The Geek Shall Inherit The Earth

Recently, whilst casually sliding through the list of potential choices for sonic accompaniment to my morning trek to work using the touch screen of my other half’s MP3 player (he was asleep, he didn’t miss it), I overheard a conversation from the back of the bus that actually put a spring in my step for the rest of the day. One of the normally self-absorbed and entitled little private school shits that I found myself daily sharing public transport with was thoroughly pwning one of her colleagues who, in spite of what must have been a not insubstantial educational investment by her parents, had expounded the idea that science was stupid and pointless. The devastating blow, delivered effortlessly by her contemporary, was the unassailable point that science was entirely responsible for eradicating the diseases that made her existence even possible. Just as I had done earlier in the month when reacquainted with moments in the life of one of my heroes, Neil Armstrong, I felt a twinge of pride at the thought that, as with almost every aspect of the modern world, a geek was responsible for the progress.

It goes without saying (an expression which almost universally precedes the moment when someone actually says it anyway, so let’s go with that) that I will obviously be somewhat biased in my assessment of the contributions made by geeks to our civilisation; being a lifelong egg-head myself, with nerd credentials absolutely intact (at the age of 8, in absence of a real computer, I made a pretend one to play with by drawing a keyboard on a piece of an old cardboard box, and fashioned a monitor, complete with drawn-on buttons, using the underside of an upturned tomato crate), I will inevitably have a natural and automatic tendency to, quite rightly, big up the achievements of my fellow spods. However, before we can dial-up our modems, launch Netscape Navigator, and log on to Excite to go looking for my bias, it is first necessary to establish whether my fashioning information technology items out of discarded food containers from my grandparents shop is the kind of behaviour that constitutes geekhood as I had claimed. I mean, what is a geek anyway?

Well, first off let me tell you what a geek isn’t. A geek isn’t someone who owns a computer – thirty years ago it was, but not any more, not since every spack-hammer and the miserable teenage flesh-bags they jizzed into existence bought themselves each laptops and no headphones in order that they might share their love of “Family Guy” with an entire train carriage. Being able to boot-up a PC and connect to the internet so that you can locate a suitable repository of dwarf porn to fap away your sunday afternoon while your other half resists the temptation to shove your uncommunicative, text-obsessed kids in the duck pond on their walk around the park does not make you the kind of brainbox you used to beat up at school for merely owning a computer. You’re not even a geek if your entire career revolves around a computer – you can be a network engineer, web developer, digital artist, or programmer, and still not be a geek for precisely the same reasons that a garage mechanic is not a car nerd. It’s just your job – it’s what you do for money.

Douglas Adams said that a computer nerd (for the purposes of this post we’ll take it as given that these words are synonymous) was someone who would use a computer just to use a computer, and I think this neatly summarises the distinction. To a geek, computers are not simply utensils, like a spoon or a cheese grater or a stainless steel melon-baller with a rubber-grip handle; they’re not just something functional – they’re objects of desire. It doesn’t matter what it is, smartphones, tablets, computers, it doesn’t even have to be a piece of consumer electronics; what’s important is that it’s never simply a working relationship (not even the kind with an occasional drunken fondle in the stationary cupboard at christmas), it’s an infatuation – a “borderline obsessive to the point of stalking” love affair that will very often transcend every human relationship a geek could conceivably engage in over the course of their life.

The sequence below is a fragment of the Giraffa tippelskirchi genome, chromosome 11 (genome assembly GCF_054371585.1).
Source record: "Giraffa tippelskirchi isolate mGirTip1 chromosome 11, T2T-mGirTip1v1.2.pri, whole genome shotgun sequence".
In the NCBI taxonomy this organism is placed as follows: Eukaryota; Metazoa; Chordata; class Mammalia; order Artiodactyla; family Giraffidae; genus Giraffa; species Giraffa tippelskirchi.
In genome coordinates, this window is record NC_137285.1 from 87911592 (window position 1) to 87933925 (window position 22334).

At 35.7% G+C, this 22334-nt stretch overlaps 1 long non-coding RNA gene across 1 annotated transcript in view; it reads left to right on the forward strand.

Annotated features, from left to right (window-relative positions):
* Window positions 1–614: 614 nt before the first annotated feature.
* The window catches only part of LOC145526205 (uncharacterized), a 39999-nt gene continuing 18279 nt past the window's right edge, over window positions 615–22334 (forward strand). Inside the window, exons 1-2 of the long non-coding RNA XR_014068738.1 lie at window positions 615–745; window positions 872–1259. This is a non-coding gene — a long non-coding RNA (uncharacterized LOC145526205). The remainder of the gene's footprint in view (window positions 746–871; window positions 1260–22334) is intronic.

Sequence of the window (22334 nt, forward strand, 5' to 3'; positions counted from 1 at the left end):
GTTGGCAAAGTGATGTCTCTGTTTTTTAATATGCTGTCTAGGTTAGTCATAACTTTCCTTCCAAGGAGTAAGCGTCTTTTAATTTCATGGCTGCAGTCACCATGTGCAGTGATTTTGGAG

A geek isn’t someone who bought the blu-ray box set of the extended editions of “The Lord Of The Rings” to play on their shiny 42“ HD TV; they’re someone who bought the theatrical releases individually, then the extended editions, then the double-disc release with both versions and another 2 hours of behind the scenes footage on each. Then they bought the blu-ray box set (on pre-order the minute the release date was announced). They can tell you how Arwen was used to replace Glorfindel, why the scouring of the Shire and Tom Bombadil were left out, they know the date of Frodo’s birthday (and the fact he shares it with Bilbo), and they can tell you of the importance to Tolkien of the tale of Beren and Luthien. They can tell you who the Argonath represent, and how they’re related to Aragorn; they can describe to you the exact layout of every level of the city of Minas Tirith down to the last cubby hole, and they can do all this with a great sense of pride, despite the ultimate pointlessness of being in possession of such (largely) trivial knowledge.

While it is perfectly possible for someone to geek out over almost anything, it is fair to say that the overwhelming majority of nerdish leanings tend to list in the direction of science and technology – this is most obvious with things like computing, sci-fi, engineering, electronics, etc. but it also happily encapsulates fantasy novels, comic books, and other more seemingly esoteric fair. After all, when it comes to “sword and sorcery”, what is a sword but a piece of technology? Think of how many geeks who fall in love with fantasy end up getting into massive arguments with people over the minutiae of specific weaponry, which races used it, what combat situations it was best in, how would one best equip an army with it … however you slice it (pun intended), it’s about technology. And as for the sorcery part, well, what is magic if not applied science but with the equations and peer-review process left out? How often do we see wizards poring over dusty, faded scrolls filled with ancient knowledge to find the right spell, or mixing ingredients to make potions?